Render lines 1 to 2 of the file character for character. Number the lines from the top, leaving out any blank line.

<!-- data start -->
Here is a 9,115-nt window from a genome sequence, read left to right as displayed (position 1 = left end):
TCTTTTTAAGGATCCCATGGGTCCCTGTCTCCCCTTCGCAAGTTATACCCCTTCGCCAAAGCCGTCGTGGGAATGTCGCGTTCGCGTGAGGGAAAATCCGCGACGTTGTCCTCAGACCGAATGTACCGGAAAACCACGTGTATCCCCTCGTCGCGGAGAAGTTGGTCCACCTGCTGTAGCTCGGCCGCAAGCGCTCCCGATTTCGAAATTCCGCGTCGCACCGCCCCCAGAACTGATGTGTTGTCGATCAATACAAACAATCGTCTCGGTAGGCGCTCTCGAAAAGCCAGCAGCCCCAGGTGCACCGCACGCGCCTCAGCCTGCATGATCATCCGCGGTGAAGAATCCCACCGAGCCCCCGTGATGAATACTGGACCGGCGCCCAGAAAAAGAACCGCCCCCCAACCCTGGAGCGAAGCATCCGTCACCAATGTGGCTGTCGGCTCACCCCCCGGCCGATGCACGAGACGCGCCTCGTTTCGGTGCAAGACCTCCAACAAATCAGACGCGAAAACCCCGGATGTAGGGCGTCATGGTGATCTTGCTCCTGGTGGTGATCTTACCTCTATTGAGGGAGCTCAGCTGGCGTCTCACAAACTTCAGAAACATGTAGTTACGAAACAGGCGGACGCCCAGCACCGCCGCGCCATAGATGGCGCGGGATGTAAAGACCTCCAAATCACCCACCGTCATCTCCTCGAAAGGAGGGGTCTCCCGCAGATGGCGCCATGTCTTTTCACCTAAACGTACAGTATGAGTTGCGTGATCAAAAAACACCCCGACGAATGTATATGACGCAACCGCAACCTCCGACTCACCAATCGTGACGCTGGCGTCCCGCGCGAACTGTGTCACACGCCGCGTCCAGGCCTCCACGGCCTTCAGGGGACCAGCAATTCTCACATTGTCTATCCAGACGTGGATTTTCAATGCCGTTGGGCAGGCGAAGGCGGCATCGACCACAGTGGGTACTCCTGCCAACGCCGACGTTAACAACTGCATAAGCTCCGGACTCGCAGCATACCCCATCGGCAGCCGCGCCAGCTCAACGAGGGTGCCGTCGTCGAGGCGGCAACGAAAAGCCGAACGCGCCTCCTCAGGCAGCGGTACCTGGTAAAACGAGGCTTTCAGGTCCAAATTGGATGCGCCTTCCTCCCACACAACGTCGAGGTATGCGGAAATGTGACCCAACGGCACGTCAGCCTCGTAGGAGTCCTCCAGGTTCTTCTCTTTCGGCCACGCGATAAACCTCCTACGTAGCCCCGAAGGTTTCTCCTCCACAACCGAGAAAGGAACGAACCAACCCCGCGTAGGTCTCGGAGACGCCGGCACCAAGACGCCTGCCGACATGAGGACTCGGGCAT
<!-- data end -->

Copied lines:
Here is a 9,115-nt window from a genome sequence, read left to right as displayed (position 1 = left end):
TCTTTTTAAGGATCCCATGGGTCCCTGTCTCCCCTTCGCAAGTTATACCCCTTCGCCAAAGCCGTCGTGGGAATGTCGCGTTCGCGTGAGGGAAAATCCGCGACGTTGTCCTCAGACCGAATGTACCGGAAAACCACGTGTATCCCCTCGTCGCGGAGAAGTTGGTCCACCTGCTGTAGCTCGGCCGCAAGCGCTCCCGATTTCGAAATTCCGCGTCGCACCGCCCCCAGAACTGATGTGTTGTCGATCAATACAAACAATCGTCTCGGTAGGCGCTCTCGAAAAGCCAGCAGCCCCAGGTGCACCGCACGCGCCTCAGCCTGCATGATCATCCGCGGTGAAGAATCCCACCGAGCCCCCGTGATGAATACTGGACCGGCGCCCAGAAAAAGAACCGCCCCCCAACCCTGGAGCGAAGCATCCGTCACCAATGTGGCTGTCGGCTCACCCCCCGGCCGATGCACGAGACGCGCCTCGTTTCGGTGCAAGACCTCCAACAAATCAGACGCGAAAACCCCGGATGTAGGGCGTCATGGTGATCTTGCTCCTGGTGGTGATCTTACCTCTATTGAGGGAGCTCAGCTGGCGTCTCACAAACTTCAGAAACATGTAGTTACGAAACAGGCGGACGCCCAGCACCGCCGCGCCATAGATGGCGCGGGATGTAAAGACCTCCAAATCACCCACCGTCATCTCCTCGAAAGGAGGGGTCTCCCGCAGATGGCGCCATGTCTTTTCACCTAAACGTACAGTATGAGTTGCGTGATCAAAAAACACCCCGACGAATGTATATGACGCAACCGCAACCTCCGACTCACCAATCGTGACGCTGGCGTCCCGCGCGAACTGTGTCACACGCCGCGTCCAGGCCTCCACGGCCTTCAGGGGACCAGCAATTCTCACATTGTCTATCCAGACGTGGATTTTCAATGCCGTTGGGCAGGCGAAGGCGGCATCGACCACAGTGGGTACTCCTGCCAACGCCGACGTTAACAACTGCATAAGCTCCGGACTCGCAGCATACCCCATCGGCAGCCGCGCCAGCTCAACGAGGGTGCCGTCGTCGAGGCGGCAACGAAAAGCCGAACGCGCCTCCTCAGGCAGCGGTACCTGGTAAAACGAGGCTTTCAGGTCCAAATTGGATGCGCCTTCCTCCCACACAACGTCGAGGTATGCGGAAATGTGACCCAACGGCACGTCAGCCTCGTAGGAGTCCTCCAGGTTCTTCTCTTTCGGCCACGCGATAAACCTCCTACGTAGCCCCGAAGGTTTCTCCTCCACAACCGAGAAAGGAACGAACCAACCCCGCGTAGGTCTCGGAGACGCCGGCACCAAGACGCCTGCCGACATGAGGACTCGGGCAT